On the West Coast they sometimes pour a slab with a thickened perimeter and where bearing walls would be in one pour.

Naturally the soil conditions and size of structure play a big roll in the type of foundation.

Pete
 

Krysstel

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Interesting Pete. ICFs are also very common in Norway but it was cheaper to use blocks for the small amount we were doing here.

On top of the initial gravel fill we put a layer of 50mm XPS insulation all around the building area and 1,2m out. That was then covered over by backfilling with gravel close into the walls and soil otherwise. I guess it's about 15-20cm down. This is a common method used in Norway to avoid frost creeping under the slab and lifting the building.

Under the slab there's also 100mm of EPS insulation laid on top of the gravel. The slab itself is 100mm thick.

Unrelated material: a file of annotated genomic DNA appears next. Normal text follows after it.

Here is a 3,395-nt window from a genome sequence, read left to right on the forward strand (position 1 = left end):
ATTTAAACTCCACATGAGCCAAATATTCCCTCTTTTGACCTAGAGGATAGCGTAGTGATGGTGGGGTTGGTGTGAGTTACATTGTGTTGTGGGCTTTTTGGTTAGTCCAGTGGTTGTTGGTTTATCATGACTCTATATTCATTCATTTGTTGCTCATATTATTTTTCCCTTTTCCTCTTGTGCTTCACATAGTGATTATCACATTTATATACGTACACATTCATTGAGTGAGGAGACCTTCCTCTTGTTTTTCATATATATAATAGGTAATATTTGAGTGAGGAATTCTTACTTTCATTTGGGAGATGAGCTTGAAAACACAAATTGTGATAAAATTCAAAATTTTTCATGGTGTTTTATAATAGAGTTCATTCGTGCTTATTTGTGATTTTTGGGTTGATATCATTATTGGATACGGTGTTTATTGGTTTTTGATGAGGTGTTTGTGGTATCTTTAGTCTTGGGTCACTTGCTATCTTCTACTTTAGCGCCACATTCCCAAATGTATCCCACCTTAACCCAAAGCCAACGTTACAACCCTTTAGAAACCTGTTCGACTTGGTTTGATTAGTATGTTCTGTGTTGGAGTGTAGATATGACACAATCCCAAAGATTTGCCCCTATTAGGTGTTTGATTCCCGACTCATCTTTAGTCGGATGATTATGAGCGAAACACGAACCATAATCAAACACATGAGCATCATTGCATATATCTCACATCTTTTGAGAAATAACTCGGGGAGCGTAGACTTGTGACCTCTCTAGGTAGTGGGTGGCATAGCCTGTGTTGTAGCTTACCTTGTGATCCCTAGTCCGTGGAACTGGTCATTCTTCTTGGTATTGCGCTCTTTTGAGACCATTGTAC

In the initial gravel fill we buried 100mm perforated drainage pipe all round the building and several meters sloping away under the lawn.

Mark
 

Krysstel

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Unfortunately (or perhaps fortunately !) I was at work when the big pour was done so havn't any pictures of the events. But apparently it went according to plan and here's the finished foundations. Now the fun part starts :D
 

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Krysstel

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So here's the floor plan as was when I decided where the windows and door would be.
Any thoughts or ideas on a better layout ? I'm definitely open to suggestions as I'm still no where near filling the space up with tools and machines :lol: